What Is CBDV (Cannabidivarin) And What Are Its Health Benefits?
Although the cannabis sativa plant produces over 100 chemical compounds that are occur naturally in the plant – collectively known as “phytocannabinoids” – research into these compounds is still in its infancy and only a few have been extensively studied.
These include the major psychoactive cannabinoid delta-9-THC (THC) and the main non-psychoactive cannabinoid cannabidiol (CBD).
Research has shown that THC possesses powerful health benefits and can treat loss of appetite that causes weight loss in people with AIDS. It can also be used to treat severe nausea and vomiting caused by cancer chemotherapy. However, because of its psychotropic activity, its use is limited in medicine.
We’ve written extensively about CBD’s numerous health effects and also its desirability as a non-psychoactive component of the cannabis sativa plant. It boasts an excellent safety profile and its lack of psychoactivity allows it to be well-tolerated by patients who are in need of alternative pharmacotherapies.
However, another non-psychoactive phytocannabinoid found in the cannabis sativa plant that shows therapeutic potential for the treatment of a wide range of conditions is cannabidivarin or CBDV.
What is CBDV?
Cannabinoid biosynthesis begins when a precursor molecule reacts with geranyl pyrophosphate to form a ringed structure.
Most classical cannabinoids that you find in cannabis are 21-carbon compounds. This means their chemical structure will contain 21 carbon atoms. However, the variation in the length of the side chain that is attached to the aromatic ring (at the bottom right hand side of the structure) can produce different types of compounds.
For example, when the side-chain is a pentyl (5-carbon) chain for CBD type compounds, the compound produced will be CBD.
Cannabinoids with the propyl (3-carbon) side-chain are named using the suffix varin. When the pentyl chain is replaced with a propyl side-chain, the CBD type compound formed is cannabidivarin or CBDV. Plants with relatively high levels of CBDV have been reported in feral populations of cannabis from northwest India, and in hashish from Nepal.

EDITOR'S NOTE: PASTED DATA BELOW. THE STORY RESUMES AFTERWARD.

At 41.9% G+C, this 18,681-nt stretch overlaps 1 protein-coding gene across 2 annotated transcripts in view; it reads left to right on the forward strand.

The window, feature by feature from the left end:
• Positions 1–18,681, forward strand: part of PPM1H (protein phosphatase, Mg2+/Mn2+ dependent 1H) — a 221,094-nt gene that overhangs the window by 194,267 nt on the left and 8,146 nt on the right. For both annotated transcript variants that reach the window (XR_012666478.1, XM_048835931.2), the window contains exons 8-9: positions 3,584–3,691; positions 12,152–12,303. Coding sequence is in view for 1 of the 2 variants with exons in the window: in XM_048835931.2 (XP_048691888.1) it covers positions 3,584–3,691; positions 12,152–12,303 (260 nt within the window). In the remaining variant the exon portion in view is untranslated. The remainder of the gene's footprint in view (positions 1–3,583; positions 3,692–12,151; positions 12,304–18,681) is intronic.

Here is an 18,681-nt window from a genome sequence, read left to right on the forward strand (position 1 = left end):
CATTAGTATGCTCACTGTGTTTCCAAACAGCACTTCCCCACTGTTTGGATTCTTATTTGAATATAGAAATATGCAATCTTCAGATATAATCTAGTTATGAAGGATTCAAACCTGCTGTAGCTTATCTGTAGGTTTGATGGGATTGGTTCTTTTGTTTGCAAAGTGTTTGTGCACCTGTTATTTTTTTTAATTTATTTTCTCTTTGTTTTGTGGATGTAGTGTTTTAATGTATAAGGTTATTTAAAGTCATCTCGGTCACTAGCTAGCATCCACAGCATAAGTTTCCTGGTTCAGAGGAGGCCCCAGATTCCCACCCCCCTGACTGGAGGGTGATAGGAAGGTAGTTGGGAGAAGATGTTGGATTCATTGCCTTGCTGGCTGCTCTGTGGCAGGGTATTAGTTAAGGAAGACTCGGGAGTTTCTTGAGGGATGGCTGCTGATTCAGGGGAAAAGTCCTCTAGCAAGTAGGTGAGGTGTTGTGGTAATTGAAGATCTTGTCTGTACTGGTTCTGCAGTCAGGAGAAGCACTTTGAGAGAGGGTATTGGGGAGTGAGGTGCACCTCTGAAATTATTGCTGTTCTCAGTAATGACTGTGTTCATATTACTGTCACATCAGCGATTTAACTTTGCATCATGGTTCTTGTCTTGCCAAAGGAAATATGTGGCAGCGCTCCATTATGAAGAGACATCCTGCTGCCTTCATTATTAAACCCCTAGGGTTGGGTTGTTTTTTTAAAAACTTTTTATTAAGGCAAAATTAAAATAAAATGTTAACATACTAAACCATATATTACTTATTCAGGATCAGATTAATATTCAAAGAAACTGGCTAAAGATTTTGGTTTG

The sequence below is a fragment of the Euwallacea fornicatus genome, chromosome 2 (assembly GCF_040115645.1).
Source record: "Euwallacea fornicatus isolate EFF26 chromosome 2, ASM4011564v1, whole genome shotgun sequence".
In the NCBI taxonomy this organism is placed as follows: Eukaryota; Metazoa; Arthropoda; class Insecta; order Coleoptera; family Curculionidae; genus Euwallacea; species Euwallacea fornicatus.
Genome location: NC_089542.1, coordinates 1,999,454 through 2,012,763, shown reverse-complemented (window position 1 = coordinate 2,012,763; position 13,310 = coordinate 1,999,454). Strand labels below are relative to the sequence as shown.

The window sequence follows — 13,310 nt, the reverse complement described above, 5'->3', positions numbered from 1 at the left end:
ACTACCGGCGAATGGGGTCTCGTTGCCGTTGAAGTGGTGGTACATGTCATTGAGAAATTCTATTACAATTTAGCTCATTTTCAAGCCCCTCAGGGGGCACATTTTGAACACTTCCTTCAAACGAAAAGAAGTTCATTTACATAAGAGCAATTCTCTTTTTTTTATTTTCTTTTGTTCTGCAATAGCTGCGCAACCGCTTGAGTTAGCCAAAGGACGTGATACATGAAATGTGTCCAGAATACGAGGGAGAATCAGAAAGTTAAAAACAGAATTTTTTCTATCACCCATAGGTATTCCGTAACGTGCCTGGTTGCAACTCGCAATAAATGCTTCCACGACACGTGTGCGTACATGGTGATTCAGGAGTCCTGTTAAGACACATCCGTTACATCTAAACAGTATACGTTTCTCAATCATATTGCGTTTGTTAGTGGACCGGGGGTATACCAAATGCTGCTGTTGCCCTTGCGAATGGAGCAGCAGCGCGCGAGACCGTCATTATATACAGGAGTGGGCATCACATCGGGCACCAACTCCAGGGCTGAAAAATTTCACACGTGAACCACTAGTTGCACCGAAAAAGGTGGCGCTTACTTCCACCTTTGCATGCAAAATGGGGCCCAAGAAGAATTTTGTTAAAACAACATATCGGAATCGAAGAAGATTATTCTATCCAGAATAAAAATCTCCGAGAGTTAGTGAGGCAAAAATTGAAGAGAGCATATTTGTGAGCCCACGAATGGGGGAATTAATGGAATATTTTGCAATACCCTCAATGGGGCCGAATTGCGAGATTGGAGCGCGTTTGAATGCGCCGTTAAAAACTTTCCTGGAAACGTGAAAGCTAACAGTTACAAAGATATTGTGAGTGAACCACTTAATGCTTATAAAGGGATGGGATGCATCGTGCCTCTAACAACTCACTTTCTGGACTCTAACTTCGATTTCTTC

CBDV not only has a similar chemical structure as CBD, but it also shares some of its characteristics as well.
For example, CBDV does not cause a psychotropic “high” like THC.
CBDV also shares some of CBD’s therapeutic effects as well. In fact, a comparison of the effects of CBD and CBDV show that they do share some similar medicinal qualities.
Health benefits of CBDV
Although little is known about the effects of this cannabinoid in the body, research to date has shown that CBDV may be an effective anticonvulsant agent and may also help with nausea and bone healing.
CBDV has been reported to inhibit diacylglycerol lipase (DAGL), the enzyme responsible for the production of the endocannabinoid 2-arachidonoylglycerol (2-AG). The effect of inhibiting 2-AG production may be involved in its anticonvulsant effects.
One study also found that CBDV possesses strong anticonvulsant properties in a broad range of seizure models. The researchers found that normal motor function was not significantly affected by CBDV.
The authors concluded that further work is required to determine the anticonvulsant mechanism of CBDV, but the significant anticonvulsant effects and favorable motor side effect profile demonstrated in the study identify CBDV as a potential standalone anti-epileptic drug or as a clinically useful adjunctive treatment alongside other anti-epileptic drugs for treating chronic epilepsy.
In terms of treating nausea, a 2013 study was conducted to test the effects of CBDV and THCV on rodents to test their ability to produce conditioned gaping (a measure of nausea-induced behaviour).
However, not only did CBDV (and THCV) not produce conditioned gaping in the rats, they also suppressed lithium chloride-induced conditioned gaping (gaping produced by a toxin), suggesting anti-nausea potential. The authors concluded that CBDV may have therapeutic potential in reducing nausea.
Finally, CBDV may be involved in bone healing and may help with fractures as well. Its beneficial effects on bone formation and fracture healing were first uncovered in 2007 in a study published in the journal Calcified Tissue International. The researchers found CBDV may stimulate stem cells leading to bone formation and act via CB2 cannabinoid receptor-dependent mechanisms.